Before we go, it is important to review how a TCP connection is established through a three-way handshake. First stage, the sender will send a TCP SYN to the receiver. Second stage, the receiver will reply with SYN + ACK. Last stage, the sender will send a TCP ACK, and a connection between the sender and the receiver is established.
There are many Nmap options to bypass a firewall or IDS that are based on this mechanism.

Let’s go first with a stateful firewall.

A stateful firewall? What is that? Here is a wikipedia definition:

“In computing, a stateful firewall (any firewall that performs stateful packet inspection (SPI) or stateful inspection) is a firewall that keeps track of the state of network connections (such as TCP streams, UDP communication) travelling across it. The firewall is programmed to distinguish legitimate packets for different types of connections. Only packets matching a known connection state will be allowed by the firewall; others will be rejected.


The stateful firewall depends on the famous three-way handshake of the TCP protocol. When a client initiates a new connection, it sends a packet with the SYN bit set in the packet header. All packets with the SYN bit set are considered by the firewall as NEW connections. If the service which the client has requested is available on the server, the service will reply to the SYN packet with a packet in which both the SYN and the ACK bit are set. The client will then respond with a packet in which only the ACK bit is set, and the connection will enter the ESTABLISHED state. Such a firewall will pass all outgoing packets through but will only allow incoming packets if they are part of an ESTABLISHED connection, ensuring that hackers cannot start unsolicited connections with the protected machine.”

Thanks to Nmap-hackers, Nmap has a function that will send a ping along with TCP ACK packet. When a stateful firewall receives this packet, then it will think as if an established connection is coming. Therefore, the ping will pass the firewall and reach the targeted host and we will receive a reply if the host is up! Very neat!

To achieve this, we need to set the -PA option. For example the following command will scan all hosts under /24, and if a stateful firewall exists in between, (hopefuly) it will be bypassed:
nmap -sP -PA
- Port Scanning (Full connection)

By doing port scanning, we can determine ports in a system and know their status (up or down) and their respective services. This is important to know before we deepen the state of our attack. For example, if we know that port 23 is open (which is Telnet service), then we can plan our penetration strategy based on known vulnerabilities of Telnet.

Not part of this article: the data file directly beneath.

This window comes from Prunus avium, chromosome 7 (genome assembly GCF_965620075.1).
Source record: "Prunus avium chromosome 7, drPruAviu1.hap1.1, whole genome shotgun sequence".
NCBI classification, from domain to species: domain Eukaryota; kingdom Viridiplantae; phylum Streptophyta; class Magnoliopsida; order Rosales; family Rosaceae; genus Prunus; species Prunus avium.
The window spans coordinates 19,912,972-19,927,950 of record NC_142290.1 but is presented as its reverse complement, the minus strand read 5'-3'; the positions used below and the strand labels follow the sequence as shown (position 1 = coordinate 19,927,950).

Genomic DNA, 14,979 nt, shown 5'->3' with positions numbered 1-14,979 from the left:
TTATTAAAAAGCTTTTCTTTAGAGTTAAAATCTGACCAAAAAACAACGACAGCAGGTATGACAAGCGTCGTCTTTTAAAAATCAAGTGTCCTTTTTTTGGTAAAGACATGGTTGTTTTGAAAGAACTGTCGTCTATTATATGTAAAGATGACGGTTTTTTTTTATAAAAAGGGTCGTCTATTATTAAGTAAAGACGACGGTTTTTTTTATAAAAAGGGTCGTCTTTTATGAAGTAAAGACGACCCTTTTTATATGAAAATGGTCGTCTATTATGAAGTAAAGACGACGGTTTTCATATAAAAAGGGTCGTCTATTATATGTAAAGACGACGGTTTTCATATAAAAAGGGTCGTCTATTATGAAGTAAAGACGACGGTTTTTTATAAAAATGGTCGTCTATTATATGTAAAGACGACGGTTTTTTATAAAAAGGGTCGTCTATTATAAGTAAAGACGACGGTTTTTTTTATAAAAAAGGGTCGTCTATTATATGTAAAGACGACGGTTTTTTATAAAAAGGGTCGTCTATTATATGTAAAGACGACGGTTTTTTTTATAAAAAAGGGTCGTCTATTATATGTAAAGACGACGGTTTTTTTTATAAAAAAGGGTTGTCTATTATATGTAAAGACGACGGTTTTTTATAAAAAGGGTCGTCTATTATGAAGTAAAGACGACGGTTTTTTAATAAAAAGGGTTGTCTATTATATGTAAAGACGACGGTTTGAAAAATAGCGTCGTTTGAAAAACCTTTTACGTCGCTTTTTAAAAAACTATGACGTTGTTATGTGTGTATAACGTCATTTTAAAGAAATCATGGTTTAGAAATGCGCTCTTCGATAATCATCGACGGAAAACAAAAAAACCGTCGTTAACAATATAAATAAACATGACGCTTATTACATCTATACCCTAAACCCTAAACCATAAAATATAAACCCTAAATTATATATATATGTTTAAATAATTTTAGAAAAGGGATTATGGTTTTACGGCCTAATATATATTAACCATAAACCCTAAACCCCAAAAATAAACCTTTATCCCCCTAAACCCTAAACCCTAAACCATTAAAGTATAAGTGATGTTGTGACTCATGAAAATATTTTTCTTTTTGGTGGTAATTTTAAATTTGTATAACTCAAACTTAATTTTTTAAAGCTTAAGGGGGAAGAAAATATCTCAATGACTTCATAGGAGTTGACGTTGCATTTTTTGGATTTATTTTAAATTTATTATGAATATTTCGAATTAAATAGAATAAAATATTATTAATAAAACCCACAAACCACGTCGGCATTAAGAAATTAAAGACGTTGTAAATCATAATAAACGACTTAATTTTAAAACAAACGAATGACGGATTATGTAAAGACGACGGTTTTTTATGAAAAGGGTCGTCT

Port scan can be achieved by specifying -sT for TCP services (well the “T” in -sT is for TCP, then could you tell me for UDP services? Exactly, it is -sU).

For example, the following command will list TCP ports that are open and their respective services:
nmap -sT localhost

However, with -sT option, we are trying to connect to ports that are open. If a connection to a specific port is established, then Nmap will list the port as open. This mechanism is a problem if an IDS is installed in a system. Usually, the IDS will detect a penetration attempt from the sign that we are trying to connect to multiple ports in a very short time. IDS can log our attempt and (maybe) track down our IP address which is not good.

What is the solution? Read on!
- Port Scanning (Stealth Scanning)

Nmap hackers create an option to handle the previous problem (yes, it is based on the three-way handshake). Instead of trying to fully connect to a port, why don’t we just send a TCP SYN only? If we receive a SYN + ACK, that means that specific port is open, and Nmap will disconnect? That is exactly what -sS is doing. Again the “S” in -sS if for SYN. Maximize your time by memorizing this so that we can give a great service to our clients.

Usually, either with -sT or -sS, the result will be the same.
- OS Fingerprinting

This is the last basic function that we’re going to cover. OS fingerprinting is achieved by specifying the -O option. Nmap will try to reveal the running OS of a system and list open ports in it (using a stealth scan, -sS).

We’re done! These are some of the most basic functions that a pen tester should equip himself/herself with. If you have any suggestion or advice (that I might forget or don’t even know about it), please leave some comments.